How to Handle the Market’s Summer ‘Hot Zone’

Doug Fabian

Doug Fabian is known for his expert knowledge of ETFs, bear funds and enhanced index funds to profit in any market climate.

Caution in the Hot Zone

It’s August, and it’s hot in my hometown here in Southern California. It’s even hotter in Las Vegas, where I’m writing to you today while attending a business conference. Actually, the high temperatures surrounding me lately reminded me of the heat in the markets this time of year, which is something I call the “hot zone.”

The term “hot zone” refers to August, September and October, traditionally months where equity markets tend to do poorly when compared with the rest of the year. August usually sees a lack of activity due to summer vacations and the end of earnings season. It also usually sees a lack of buyers, which means stocks are more volatile than usual.

September and October represent hot-zone months where traders like to sell, especially after multiple years of big gains. And there is no doubt that during the past several years, stocks have enjoyed a nice run.

The three-year price chart of the SPDR S&P 500 ETF (SPY) clearly shows the multi-year run in stocks. It also, however, shows that so far this year, the trading range has been very tight.


I expect a continuation of this range-bound trading in the hot zone, as investors will remain über cautious in front of what could be the first Federal Reserve interest rate hike in nearly a decade.

While caution in the hot zone is always a good idea, this year it’s even more important, given the tired nature of this bull market, as well as the potential headwinds on equities from the Fed, the commodities plunge, an emerging market equity meltdown and “just okay” earnings.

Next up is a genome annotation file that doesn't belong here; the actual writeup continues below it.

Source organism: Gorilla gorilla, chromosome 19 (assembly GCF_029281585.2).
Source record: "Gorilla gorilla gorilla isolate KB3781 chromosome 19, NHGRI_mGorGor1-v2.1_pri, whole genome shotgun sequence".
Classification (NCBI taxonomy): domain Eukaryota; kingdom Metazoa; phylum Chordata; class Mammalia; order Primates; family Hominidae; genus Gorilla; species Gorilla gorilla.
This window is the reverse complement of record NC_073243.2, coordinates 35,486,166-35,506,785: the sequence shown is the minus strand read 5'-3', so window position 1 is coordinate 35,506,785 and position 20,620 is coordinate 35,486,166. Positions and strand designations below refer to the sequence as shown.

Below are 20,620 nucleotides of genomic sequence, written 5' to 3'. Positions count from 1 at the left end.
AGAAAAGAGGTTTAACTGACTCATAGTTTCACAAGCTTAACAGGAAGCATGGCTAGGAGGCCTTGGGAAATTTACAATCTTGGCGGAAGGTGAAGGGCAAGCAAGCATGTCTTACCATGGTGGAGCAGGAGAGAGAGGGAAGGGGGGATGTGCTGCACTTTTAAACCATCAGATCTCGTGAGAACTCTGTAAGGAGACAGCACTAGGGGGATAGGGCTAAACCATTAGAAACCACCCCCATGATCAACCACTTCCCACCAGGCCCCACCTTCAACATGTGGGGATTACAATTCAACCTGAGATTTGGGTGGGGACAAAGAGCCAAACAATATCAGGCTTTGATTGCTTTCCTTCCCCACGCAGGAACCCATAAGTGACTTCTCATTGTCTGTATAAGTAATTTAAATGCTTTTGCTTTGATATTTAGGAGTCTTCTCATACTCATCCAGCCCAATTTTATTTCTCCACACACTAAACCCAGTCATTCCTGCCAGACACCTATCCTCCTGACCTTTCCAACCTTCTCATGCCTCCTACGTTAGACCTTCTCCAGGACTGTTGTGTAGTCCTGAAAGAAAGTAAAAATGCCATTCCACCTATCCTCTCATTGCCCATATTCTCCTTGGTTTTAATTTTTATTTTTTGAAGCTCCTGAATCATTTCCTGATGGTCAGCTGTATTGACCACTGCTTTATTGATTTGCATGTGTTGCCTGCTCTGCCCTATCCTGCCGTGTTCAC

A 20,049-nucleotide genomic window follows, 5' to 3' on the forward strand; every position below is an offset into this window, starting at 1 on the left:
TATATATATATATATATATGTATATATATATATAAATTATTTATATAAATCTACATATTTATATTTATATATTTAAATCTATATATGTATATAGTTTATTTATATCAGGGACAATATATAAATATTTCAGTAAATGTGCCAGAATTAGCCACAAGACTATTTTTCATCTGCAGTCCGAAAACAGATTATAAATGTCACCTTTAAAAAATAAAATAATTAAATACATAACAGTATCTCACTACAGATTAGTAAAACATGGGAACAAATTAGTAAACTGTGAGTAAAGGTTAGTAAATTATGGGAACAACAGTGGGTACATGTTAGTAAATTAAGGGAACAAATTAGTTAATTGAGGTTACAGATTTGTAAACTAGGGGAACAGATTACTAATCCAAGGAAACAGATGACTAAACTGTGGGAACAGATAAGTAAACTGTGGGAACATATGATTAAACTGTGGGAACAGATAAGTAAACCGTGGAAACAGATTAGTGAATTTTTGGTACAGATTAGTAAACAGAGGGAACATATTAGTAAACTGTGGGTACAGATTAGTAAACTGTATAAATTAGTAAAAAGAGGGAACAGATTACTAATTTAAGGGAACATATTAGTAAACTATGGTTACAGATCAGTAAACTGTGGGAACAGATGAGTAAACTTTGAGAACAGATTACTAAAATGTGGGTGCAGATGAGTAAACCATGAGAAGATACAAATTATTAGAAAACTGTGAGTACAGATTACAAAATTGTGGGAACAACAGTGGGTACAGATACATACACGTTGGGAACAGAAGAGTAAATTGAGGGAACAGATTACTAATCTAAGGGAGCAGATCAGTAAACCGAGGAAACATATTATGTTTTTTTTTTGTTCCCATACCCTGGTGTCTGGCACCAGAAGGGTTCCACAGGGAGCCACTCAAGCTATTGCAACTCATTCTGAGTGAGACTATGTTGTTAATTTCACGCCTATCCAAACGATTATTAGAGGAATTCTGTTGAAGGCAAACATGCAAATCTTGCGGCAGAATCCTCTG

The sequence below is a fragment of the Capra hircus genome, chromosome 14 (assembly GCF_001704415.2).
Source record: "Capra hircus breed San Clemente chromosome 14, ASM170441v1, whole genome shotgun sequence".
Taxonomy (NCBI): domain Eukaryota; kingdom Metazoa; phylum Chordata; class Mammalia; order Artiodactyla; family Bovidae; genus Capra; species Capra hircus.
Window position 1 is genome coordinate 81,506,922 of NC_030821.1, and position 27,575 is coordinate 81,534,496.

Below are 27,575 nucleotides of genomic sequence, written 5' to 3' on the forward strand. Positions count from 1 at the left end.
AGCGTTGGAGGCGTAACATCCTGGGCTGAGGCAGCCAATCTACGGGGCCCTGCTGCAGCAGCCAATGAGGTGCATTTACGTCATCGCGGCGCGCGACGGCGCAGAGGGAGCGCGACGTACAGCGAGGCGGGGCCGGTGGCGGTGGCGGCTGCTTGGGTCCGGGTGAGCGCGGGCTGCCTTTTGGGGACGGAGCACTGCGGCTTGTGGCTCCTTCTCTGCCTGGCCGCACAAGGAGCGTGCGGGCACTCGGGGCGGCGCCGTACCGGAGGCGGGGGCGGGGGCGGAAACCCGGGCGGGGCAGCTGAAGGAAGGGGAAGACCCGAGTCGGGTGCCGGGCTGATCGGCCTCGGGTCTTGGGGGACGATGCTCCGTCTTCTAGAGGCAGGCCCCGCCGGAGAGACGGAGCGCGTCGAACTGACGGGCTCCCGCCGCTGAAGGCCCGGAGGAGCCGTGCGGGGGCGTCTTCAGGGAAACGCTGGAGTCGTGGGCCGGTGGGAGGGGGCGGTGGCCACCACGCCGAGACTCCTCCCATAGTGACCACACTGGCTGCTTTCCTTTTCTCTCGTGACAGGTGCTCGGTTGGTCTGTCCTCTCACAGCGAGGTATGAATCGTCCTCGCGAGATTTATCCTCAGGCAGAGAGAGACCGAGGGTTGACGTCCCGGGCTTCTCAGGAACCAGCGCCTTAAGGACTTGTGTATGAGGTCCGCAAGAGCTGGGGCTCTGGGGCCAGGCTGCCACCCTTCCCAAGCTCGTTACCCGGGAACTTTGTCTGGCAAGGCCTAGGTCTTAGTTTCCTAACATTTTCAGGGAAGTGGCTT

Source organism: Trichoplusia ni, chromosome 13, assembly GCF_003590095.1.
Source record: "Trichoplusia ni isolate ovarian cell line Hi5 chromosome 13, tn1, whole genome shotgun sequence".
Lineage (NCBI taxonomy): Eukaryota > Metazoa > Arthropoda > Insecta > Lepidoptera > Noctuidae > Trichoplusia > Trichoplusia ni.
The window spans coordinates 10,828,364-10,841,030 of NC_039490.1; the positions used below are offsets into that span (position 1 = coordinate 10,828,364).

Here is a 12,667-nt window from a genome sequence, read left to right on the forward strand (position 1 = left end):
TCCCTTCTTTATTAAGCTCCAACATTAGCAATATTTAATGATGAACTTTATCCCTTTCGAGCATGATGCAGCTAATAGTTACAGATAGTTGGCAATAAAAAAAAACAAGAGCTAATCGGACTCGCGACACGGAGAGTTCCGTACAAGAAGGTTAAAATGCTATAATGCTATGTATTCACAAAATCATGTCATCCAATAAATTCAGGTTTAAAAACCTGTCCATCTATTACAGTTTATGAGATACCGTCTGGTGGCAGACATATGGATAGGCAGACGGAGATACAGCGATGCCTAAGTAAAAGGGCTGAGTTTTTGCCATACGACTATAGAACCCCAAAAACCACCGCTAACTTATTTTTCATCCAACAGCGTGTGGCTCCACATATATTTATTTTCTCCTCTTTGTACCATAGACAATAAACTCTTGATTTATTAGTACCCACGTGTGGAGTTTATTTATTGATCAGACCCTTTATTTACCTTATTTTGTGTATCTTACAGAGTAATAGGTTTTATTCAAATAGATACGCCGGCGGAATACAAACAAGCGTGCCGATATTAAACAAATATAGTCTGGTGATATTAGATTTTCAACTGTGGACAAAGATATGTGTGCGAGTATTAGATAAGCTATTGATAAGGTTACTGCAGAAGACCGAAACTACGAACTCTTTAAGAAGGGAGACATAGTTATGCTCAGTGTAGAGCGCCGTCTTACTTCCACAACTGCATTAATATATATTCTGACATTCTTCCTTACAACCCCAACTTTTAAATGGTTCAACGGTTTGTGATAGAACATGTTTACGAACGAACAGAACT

In my latest Weekly ETF Report video, I show you several more charts that reveal the big slide in many of the key markets that represent additional reasons to be cautious in August, September and October.

Watching this video will help you understand why caution in the hot zone is so important.

Plus, I also show you a few examples of so-called “smart-beta ETFs” and why their respective outperformance represents a good tool for investors looking to beat the major indices.

Wisdom from London

“You can’t wait for inspiration. You have to go after it with a club.”

— Jack London

The excellent novelist puts on his motivational speaker hat in the above quote, reminding us that if you want to achieve anything, you have to go out with fervor and grab it.

Wisdom about money, investing and life can be found anywhere. If you have a good quote you’d like me to share with your fellow Weekly ETF Report readers, send it to me, along with any comments, questions and suggestions you have about my audio podcast, newsletters, seminars or anything else. Ask Doug.

In case you missed it, I encourage you to read my e-letter column from last week about being cautious with commodities. I also invite you to comment in the space provided below.

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